Last week, at an economic forum, it was mentioned that while Sri Lanka attracted US $ 700 million in foreign direct investment (FDI), Singapore got US $ 40 billion and Ireland got US $ 30 billion and the low level of FDI was becoming a serious constraint to sustained rapid economic development.
Moreover, it was highlighted that it is not only the amount of FDI that matters but the types of FDI. The country has been unable to attract the kinds of investments that would have multiplier benefits to the economy from increased exports and transfer of technology. The drop in export income also reflects this trend.
Foreign investment is a significant driver of economic development. FDI fills the savings-investment gap and enhances investment and economic growth. FDI contributes to improving work ethics, discipline, skills and knowledge of workers. It is an important means of technology transfer and transmission of best practices in management and often brings with them international markets.
It is the realization of these economic benefits that has made former communist countries like China and Vietnam and the formerly inward looking Indian economy to actively seek foreign investment. In 2015, for example, China attracted around US $ 60 billion, India around US $ 63 billion and Vietnam around US $ 23 billion.
Despite policy reforms towards private sector development, the private sector investment is constrained by several factors which need urgent corrective action by strengthening institutional set up. If Sri Lanka is to achieve 6 percent growth, foreign investment has to be increased to around 30 percent of gross domestic product (GDP).
FDI generally refers to long-term participation by one country in another country. It usually involves participation in a joint venture, capital transfer, transfer of technology and expertise. There are two types of FDI: inward FDI and outward FDI, resulting in a net FDI inflow (positive or negative) and stock of FDI. There is substantial evidence that such investments benefit host countries.
In Sri Lanka, during periods of relative economic and political stability, FDI inflows have responded positively. Sri Lanka expects FDI to more than quadruple to US $ 4 billion by 2020. FDI generally benefits the host country. However, its potential impact should be carefully and practically accessed. FDI is viewed as the ‘good cholesterol’ HDL, where as international debt flow of short-term varieties are considered ‘bad cholesterol’ LDL.
FDI is thought to be ‘bolted down and cannot leave so easily at the first sign of trouble’. Unlike short-term debt, direct investments in a country are straight away reprised in the event of a crisis. FDI has been proven to many to be resilient during a financial crisis. A good example would be the Mexican crisis that took place during 1994-1995 and the Latino crisis in the 1980s.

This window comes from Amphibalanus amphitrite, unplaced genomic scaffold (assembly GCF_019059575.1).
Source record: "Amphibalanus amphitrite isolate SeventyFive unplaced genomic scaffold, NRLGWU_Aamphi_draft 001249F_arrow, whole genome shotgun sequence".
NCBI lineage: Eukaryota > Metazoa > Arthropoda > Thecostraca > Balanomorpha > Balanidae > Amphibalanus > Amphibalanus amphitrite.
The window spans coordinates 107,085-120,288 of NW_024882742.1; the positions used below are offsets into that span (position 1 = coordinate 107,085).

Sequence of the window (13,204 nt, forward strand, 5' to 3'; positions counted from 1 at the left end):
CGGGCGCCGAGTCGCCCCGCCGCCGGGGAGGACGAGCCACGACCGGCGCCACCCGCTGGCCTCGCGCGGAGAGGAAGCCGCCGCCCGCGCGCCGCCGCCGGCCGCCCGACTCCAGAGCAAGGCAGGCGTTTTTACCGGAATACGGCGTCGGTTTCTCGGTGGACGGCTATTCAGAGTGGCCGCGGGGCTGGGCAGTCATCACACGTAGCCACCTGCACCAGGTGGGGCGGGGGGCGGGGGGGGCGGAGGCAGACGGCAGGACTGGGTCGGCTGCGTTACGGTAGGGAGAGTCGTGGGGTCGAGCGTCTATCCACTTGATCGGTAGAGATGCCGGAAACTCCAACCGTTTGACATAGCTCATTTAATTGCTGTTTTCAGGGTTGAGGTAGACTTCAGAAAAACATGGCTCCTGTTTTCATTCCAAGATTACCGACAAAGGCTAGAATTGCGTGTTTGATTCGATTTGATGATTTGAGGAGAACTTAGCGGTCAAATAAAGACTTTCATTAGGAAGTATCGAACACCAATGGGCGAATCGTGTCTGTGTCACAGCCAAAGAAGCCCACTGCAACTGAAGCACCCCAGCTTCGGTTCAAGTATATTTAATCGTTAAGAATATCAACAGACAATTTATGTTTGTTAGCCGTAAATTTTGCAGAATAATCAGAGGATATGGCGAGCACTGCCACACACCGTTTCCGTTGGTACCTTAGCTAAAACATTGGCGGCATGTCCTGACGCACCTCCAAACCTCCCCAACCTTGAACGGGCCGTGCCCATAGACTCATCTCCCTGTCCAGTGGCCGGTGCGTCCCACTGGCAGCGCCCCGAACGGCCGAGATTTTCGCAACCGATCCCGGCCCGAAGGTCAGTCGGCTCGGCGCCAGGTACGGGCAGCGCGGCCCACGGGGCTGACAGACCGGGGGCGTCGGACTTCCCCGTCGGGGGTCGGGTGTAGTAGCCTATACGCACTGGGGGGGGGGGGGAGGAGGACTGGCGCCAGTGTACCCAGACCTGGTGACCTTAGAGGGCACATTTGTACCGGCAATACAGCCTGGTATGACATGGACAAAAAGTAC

The resilient of FDI during a financial crisis can lead to many developing countries to monitor it as private capital inflow of choice, rather than investing in other forms of private capital such as portfolio equity, debt flows and in particular, short-term flows which were all subjected to large reversals during the same period.
Generally, private capital flows across borders because it allows capital to seek out the highest rate of return. Countries often choose to exempt some of its revenue when they cut corporate tax rates in an attempt to attract FDI from other countries. FDI also allows the transfer of expertise and technology, particularly in the form of varieties of capital inputs, which cannot be got via financial investments or trade in goods and services.
However, there are many findings that show FDI is a relatively bigger portion of total inward investment in some countries, where the risks are very high. This is often because FDI tends to take advantage of the countries where the market is inefficient. It happens because foreign investors prefer more to operate directly instead of relying on local financial markets, supplies or legal arrangements. In high-risk countries, the share of total inflows is higher and the risk is measured by the countries’ credit ratings.
The best solution for developing countries to increase their overall amount of inward investment of all kind is to focus on concentrating on improving the environment for investment, the functioning of capital markets and private companies need to improve governance within their enterprises, skills level, internationalize and work towards becoming multinational enterprises. By doing so, they are likely to be rewarded with increased investment as well as with more capital inflows.
Given the very low returns in the West, there is a clear shift of focus to frontier and emerging markets since they remain the only source of growth in the world economy. Given the limitation of our market, Sri Lanka could very well attract more foreign investment and develop faster if we improve our infrastructure, workforce skills, have policy consistency, efficient capital markets, provide sustainable legal guarantees to protect investment and strengthen governance in both the public and private sectors.
The Board of Investment (BOI) also needs to develop a competitive value proposition that can compete with the likes of EDB Singapore, IDA Ireland, MIDA Malaysia and Sharjah Investment and Development Authority to position Sri Lanka for the future. Sri Lanka is strategically placed to benefit from a changing global marketplace. We are between Europe and Far East on the major East-West shipping lanes. We have easy access to lucrative Middle Eastern markets and rising African markets, while the growth engine that is India lies just 20 miles away.
(Dinesh Weerakkody is a
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